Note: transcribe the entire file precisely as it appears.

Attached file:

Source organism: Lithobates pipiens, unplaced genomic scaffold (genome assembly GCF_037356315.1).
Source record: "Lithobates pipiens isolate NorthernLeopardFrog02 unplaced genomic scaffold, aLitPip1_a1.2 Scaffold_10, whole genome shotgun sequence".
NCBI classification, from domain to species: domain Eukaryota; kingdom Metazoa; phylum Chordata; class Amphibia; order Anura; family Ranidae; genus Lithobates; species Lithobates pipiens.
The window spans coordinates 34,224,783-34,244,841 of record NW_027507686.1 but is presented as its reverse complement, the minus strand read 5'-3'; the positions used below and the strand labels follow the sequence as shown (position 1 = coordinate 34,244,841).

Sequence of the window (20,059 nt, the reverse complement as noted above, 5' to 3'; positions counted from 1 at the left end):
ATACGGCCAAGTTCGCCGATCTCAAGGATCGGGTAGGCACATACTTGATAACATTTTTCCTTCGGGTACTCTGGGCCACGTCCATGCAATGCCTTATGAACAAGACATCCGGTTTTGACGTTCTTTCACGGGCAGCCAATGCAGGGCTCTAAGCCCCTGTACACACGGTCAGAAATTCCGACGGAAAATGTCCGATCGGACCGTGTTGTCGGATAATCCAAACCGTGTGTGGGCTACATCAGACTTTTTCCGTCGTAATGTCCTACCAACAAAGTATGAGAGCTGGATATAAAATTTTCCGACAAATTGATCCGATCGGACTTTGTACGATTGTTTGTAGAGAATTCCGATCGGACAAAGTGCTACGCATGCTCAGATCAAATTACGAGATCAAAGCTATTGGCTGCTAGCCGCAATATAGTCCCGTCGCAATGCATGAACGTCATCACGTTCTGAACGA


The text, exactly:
Source organism: Lithobates pipiens, unplaced genomic scaffold (genome assembly GCF_037356315.1).
Source record: "Lithobates pipiens isolate NorthernLeopardFrog02 unplaced genomic scaffold, aLitPip1_a1.2 Scaffold_10, whole genome shotgun sequence".
NCBI classification, from domain to species: domain Eukaryota; kingdom Metazoa; phylum Chordata; class Amphibia; order Anura; family Ranidae; genus Lithobates; species Lithobates pipiens.
The window spans coordinates 34,224,783-34,244,841 of record NW_027507686.1 but is presented as its reverse complement, the minus strand read 5'-3'; the positions used below and the strand labels follow the sequence as shown (position 1 = coordinate 34,244,841).

Sequence of the window (20,059 nt, the reverse complement as noted above, 5' to 3'; positions counted from 1 at the left end):
ATACGGCCAAGTTCGCCGATCTCAAGGATCGGGTAGGCACATACTTGATAACATTTTTCCTTCGGGTACTCTGGGCCACGTCCATGCAATGCCTTATGAACAAGACATCCGGTTTTGACGTTCTTTCACGGGCAGCCAATGCAGGGCTCTAAGCCCCTGTACACACGGTCAGAAATTCCGACGGAAAATGTCCGATCGGACCGTGTTGTCGGATAATCCAAACCGTGTGTGGGCTACATCAGACTTTTTCCGTCGTAATGTCCTACCAACAAAGTATGAGAGCTGGATATAAAATTTTCCGACAAATTGATCCGATCGGACTTTGTACGATTGTTTGTAGAGAATTCCGATCGGACAAAGTGCTACGCATGCTCAGATCAAATTACGAGATCAAAGCTATTGGCTGCTAGCCGCAATATAGTCCCGTCGCAATGCATGAACGTCATCACGTTCTGAACGA